The arrest of Indian Diplomat Devyani Khobragade in New York and subsequent diplomatic spat between India and United States is fast becoming tabloid stuff, with supposed hoax videos of Ms Khobragade's strip search doing rounds on the Internet and Indian media changing their story on a daily basis. This affair, however, tells us a few things about new India which is worth taking note of.
First, a quick update on what happened. What we know so far is this: Ms Khobragade's housemaid, Ms Sangetha Richards, someone who was recruited from India and was brought to United States, complained of inhuman treatment against her, and also stated that she was never paid the promised salary, the one Ms Khobragade apparently declared in the visa application form that she signed. After Ms Richards formally complained, Ms Khobragade was formally charged by the prosecutors. This much we know, because no one seems to be disputing this.
Now, the claims: India claimed that Ms Khobragade was strip searched, a claim which was strongly denied by US Marshall's office and never substantiated from the Indian side: We now have a video doing rounds on the Internet, which is claimed to be a hoax. There is a claim by Ms Khobragade's attorney that this is all due to the mistake of an US Visa official, who took what Ms Khobragade got paid herself ($4500) as the amount she would pay the maid. There is also a claim, made by Ms Khobragade's family, that Ms Richards is trying to game the US System and to claim asylum as a victim of human trafficking (a related speculation that Ms Richards was a CIA mole in the Indian embassy surfaced in Indian media, but died down without substantiation).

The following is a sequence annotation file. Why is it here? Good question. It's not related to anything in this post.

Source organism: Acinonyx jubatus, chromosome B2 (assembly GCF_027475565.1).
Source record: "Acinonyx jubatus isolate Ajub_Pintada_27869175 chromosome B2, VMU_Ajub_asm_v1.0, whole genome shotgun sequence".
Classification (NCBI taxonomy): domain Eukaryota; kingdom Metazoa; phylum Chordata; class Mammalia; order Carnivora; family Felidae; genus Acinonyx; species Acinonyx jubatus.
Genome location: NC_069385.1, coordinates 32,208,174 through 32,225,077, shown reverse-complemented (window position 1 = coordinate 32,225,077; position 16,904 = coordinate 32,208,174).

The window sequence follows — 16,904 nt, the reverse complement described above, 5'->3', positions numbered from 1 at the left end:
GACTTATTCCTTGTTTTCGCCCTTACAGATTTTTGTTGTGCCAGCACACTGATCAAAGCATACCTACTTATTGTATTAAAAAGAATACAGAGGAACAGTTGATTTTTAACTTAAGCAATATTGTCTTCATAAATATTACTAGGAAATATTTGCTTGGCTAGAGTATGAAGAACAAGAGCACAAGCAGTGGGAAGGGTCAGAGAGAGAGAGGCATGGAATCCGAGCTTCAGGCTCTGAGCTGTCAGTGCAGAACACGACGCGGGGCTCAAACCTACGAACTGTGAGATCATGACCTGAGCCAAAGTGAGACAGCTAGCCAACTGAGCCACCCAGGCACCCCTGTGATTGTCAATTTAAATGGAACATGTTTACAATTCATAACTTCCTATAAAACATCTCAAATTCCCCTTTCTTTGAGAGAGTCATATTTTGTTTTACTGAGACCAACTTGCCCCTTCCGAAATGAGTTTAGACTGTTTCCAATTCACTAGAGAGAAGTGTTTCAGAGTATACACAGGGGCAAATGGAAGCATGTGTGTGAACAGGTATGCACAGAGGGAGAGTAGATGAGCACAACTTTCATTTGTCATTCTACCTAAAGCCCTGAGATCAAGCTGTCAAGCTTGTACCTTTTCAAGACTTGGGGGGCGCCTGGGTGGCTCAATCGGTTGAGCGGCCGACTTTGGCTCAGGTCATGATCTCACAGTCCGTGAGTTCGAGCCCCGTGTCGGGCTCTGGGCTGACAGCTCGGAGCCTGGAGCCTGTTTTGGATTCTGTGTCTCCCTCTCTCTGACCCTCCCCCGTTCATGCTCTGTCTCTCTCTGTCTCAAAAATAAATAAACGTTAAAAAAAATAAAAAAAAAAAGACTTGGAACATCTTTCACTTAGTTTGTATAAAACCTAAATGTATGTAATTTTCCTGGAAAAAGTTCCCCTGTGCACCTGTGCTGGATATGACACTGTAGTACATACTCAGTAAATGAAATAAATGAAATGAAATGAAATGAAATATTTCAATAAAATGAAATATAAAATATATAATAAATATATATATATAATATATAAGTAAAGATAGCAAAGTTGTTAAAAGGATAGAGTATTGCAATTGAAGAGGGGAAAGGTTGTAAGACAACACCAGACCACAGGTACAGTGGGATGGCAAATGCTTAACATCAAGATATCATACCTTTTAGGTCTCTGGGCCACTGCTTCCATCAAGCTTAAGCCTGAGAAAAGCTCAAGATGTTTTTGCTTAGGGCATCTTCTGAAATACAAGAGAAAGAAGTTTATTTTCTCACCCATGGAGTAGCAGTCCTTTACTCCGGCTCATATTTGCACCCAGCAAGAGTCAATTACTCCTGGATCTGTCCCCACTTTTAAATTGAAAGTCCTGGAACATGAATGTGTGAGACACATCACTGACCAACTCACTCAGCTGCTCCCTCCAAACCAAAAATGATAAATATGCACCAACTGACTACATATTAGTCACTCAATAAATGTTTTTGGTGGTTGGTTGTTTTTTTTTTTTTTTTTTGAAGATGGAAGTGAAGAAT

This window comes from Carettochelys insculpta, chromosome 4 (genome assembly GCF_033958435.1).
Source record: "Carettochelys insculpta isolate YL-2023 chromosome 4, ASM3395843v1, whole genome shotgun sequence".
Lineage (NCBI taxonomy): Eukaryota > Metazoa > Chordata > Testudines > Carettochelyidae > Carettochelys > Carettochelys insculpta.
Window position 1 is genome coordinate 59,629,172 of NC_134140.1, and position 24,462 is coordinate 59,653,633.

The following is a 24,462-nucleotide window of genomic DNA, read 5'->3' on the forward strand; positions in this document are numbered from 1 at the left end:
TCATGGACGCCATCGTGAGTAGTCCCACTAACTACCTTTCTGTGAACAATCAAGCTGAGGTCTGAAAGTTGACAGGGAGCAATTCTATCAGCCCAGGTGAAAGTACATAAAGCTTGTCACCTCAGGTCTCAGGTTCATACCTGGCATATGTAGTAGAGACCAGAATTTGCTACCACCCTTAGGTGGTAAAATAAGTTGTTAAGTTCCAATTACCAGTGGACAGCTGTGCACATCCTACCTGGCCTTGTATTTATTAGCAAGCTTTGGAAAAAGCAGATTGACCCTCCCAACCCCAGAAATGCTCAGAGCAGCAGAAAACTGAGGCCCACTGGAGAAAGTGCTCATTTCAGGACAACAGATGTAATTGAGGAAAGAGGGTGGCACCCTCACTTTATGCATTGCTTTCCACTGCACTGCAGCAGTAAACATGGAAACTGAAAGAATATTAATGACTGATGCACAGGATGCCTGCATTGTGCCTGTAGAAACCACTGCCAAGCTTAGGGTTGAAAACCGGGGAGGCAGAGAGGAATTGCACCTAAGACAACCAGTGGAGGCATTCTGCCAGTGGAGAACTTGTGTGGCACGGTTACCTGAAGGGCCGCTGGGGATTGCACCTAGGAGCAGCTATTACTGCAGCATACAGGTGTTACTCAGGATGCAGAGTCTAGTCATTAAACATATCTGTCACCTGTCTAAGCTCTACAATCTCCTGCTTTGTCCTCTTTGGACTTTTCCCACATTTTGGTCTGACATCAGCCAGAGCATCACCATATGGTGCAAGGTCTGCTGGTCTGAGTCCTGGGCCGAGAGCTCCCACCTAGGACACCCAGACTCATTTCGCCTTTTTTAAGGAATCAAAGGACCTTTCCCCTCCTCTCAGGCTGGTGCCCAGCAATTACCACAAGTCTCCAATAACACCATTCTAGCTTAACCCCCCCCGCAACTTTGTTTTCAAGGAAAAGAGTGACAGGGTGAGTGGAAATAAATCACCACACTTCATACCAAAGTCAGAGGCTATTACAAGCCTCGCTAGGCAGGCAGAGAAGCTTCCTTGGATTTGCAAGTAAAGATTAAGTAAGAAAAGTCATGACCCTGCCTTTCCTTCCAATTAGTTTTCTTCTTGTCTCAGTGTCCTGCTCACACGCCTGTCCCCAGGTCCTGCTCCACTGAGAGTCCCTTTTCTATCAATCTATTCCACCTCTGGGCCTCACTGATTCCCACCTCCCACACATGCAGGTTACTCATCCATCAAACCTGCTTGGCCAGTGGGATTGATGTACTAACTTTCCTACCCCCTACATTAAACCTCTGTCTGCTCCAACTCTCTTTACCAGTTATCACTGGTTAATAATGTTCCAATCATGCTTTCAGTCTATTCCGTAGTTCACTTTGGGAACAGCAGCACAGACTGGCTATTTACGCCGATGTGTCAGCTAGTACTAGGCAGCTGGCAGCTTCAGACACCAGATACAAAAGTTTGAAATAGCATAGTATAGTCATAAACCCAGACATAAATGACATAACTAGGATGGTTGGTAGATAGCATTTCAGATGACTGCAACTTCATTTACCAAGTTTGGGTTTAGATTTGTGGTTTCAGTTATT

For normal mortals found in a similar situation, these will be legal arguments played out in a courtroom, for which Ms Khobragade will have plenty of opportunity. If she was unfairly treated by the police, which is unlikely, she can indeed press charges against the officers involved. Given that Indian diplomats (and diplomats from other countries too, it must be said) find themselves regularly on the wrong side of US law with regard to domestic help, seems to give credence to the view that underpaying maids is possibly a common practice. For Indians living abroad, this is an all too familiar story - once in a while, you get to see similar stories played out between domestic help and their sponsors - except for the fact that this has now become a major world news and a source of geopolitical tension.